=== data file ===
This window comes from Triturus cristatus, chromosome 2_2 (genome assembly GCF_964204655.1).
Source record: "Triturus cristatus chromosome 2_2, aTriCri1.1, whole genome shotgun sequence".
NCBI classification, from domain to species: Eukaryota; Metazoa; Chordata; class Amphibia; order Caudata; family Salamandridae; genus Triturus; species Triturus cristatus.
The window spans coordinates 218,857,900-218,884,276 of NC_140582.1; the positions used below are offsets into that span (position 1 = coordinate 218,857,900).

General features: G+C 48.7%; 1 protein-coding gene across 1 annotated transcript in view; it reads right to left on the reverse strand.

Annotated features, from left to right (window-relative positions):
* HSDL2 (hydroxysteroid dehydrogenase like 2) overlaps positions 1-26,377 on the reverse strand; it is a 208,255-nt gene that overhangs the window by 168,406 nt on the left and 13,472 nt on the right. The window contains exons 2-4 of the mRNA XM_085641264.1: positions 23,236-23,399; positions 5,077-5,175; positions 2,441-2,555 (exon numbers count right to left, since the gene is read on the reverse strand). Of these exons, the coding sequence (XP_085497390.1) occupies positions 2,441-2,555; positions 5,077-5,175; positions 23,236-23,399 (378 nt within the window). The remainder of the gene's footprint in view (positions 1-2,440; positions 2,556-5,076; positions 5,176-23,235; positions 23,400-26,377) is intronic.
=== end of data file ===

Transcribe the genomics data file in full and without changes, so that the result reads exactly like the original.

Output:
This window comes from Triturus cristatus, chromosome 2_2 (genome assembly GCF_964204655.1).
Source record: "Triturus cristatus chromosome 2_2, aTriCri1.1, whole genome shotgun sequence".
NCBI classification, from domain to species: Eukaryota; Metazoa; Chordata; class Amphibia; order Caudata; family Salamandridae; genus Triturus; species Triturus cristatus.
The window spans coordinates 218,857,900-218,884,276 of NC_140582.1; the positions used below are offsets into that span (position 1 = coordinate 218,857,900).

General features: G+C 48.7%; 1 protein-coding gene across 1 annotated transcript in view; it reads right to left on the reverse strand.

Annotated features, from left to right (window-relative positions):
* HSDL2 (hydroxysteroid dehydrogenase like 2) overlaps positions 1-26,377 on the reverse strand; it is a 208,255-nt gene that overhangs the window by 168,406 nt on the left and 13,472 nt on the right. The window contains exons 2-4 of the mRNA XM_085641264.1: positions 23,236-23,399; positions 5,077-5,175; positions 2,441-2,555 (exon numbers count right to left, since the gene is read on the reverse strand). Of these exons, the coding sequence (XP_085497390.1) occupies positions 2,441-2,555; positions 5,077-5,175; positions 23,236-23,399 (378 nt within the window). The remainder of the gene's footprint in view (positions 1-2,440; positions 2,556-5,076; positions 5,176-23,235; positions 23,400-26,377) is intronic.